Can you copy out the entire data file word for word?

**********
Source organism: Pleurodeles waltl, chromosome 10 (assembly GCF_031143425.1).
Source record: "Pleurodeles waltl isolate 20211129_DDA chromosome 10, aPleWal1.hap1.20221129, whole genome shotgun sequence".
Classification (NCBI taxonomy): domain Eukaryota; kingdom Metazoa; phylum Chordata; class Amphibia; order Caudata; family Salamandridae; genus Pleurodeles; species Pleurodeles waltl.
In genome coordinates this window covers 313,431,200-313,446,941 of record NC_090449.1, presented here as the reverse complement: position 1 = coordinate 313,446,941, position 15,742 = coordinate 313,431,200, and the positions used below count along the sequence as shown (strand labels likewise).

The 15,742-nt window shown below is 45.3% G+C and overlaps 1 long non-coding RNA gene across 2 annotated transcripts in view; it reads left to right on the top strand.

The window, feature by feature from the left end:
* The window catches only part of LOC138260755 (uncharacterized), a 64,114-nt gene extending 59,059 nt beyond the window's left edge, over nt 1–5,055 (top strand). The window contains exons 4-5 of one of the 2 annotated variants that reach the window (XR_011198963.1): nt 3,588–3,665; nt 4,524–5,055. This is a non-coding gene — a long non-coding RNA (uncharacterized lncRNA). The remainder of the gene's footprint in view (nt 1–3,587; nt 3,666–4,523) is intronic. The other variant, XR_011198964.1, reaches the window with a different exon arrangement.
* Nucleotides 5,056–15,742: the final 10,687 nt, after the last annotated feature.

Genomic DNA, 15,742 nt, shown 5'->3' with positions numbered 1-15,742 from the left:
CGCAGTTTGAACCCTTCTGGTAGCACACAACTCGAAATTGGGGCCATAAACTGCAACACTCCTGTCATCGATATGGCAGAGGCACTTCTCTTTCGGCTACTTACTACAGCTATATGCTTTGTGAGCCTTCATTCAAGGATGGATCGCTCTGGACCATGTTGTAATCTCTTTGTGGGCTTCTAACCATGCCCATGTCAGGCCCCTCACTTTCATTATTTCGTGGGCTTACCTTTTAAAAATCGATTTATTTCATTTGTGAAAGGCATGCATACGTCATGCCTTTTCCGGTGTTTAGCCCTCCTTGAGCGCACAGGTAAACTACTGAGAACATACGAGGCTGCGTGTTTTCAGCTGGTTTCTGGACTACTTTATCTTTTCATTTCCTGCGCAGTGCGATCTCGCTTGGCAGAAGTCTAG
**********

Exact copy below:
Source organism: Pleurodeles waltl, chromosome 10 (assembly GCF_031143425.1).
Source record: "Pleurodeles waltl isolate 20211129_DDA chromosome 10, aPleWal1.hap1.20221129, whole genome shotgun sequence".
Classification (NCBI taxonomy): domain Eukaryota; kingdom Metazoa; phylum Chordata; class Amphibia; order Caudata; family Salamandridae; genus Pleurodeles; species Pleurodeles waltl.
In genome coordinates this window covers 313,431,200-313,446,941 of record NC_090449.1, presented here as the reverse complement: position 1 = coordinate 313,446,941, position 15,742 = coordinate 313,431,200, and the positions used below count along the sequence as shown (strand labels likewise).

The 15,742-nt window shown below is 45.3% G+C and overlaps 1 long non-coding RNA gene across 2 annotated transcripts in view; it reads left to right on the top strand.

The window, feature by feature from the left end:
* The window catches only part of LOC138260755 (uncharacterized), a 64,114-nt gene extending 59,059 nt beyond the window's left edge, over nt 1–5,055 (top strand). The window contains exons 4-5 of one of the 2 annotated variants that reach the window (XR_011198963.1): nt 3,588–3,665; nt 4,524–5,055. This is a non-coding gene — a long non-coding RNA (uncharacterized lncRNA). The remainder of the gene's footprint in view (nt 1–3,587; nt 3,666–4,523) is intronic. The other variant, XR_011198964.1, reaches the window with a different exon arrangement.
* Nucleotides 5,056–15,742: the final 10,687 nt, after the last annotated feature.

Genomic DNA, 15,742 nt, shown 5'->3' with positions numbered 1-15,742 from the left:
CGCAGTTTGAACCCTTCTGGTAGCACACAACTCGAAATTGGGGCCATAAACTGCAACACTCCTGTCATCGATATGGCAGAGGCACTTCTCTTTCGGCTACTTACTACAGCTATATGCTTTGTGAGCCTTCATTCAAGGATGGATCGCTCTGGACCATGTTGTAATCTCTTTGTGGGCTTCTAACCATGCCCATGTCAGGCCCCTCACTTTCATTATTTCGTGGGCTTACCTTTTAAAAATCGATTTATTTCATTTGTGAAAGGCATGCATACGTCATGCCTTTTCCGGTGTTTAGCCCTCCTTGAGCGCACAGGTAAACTACTGAGAACATACGAGGCTGCGTGTTTTCAGCTGGTTTCTGGACTACTTTATCTTTTCATTTCCTGCGCAGTGCGATCTCGCTTGGCAGAAGTCTAG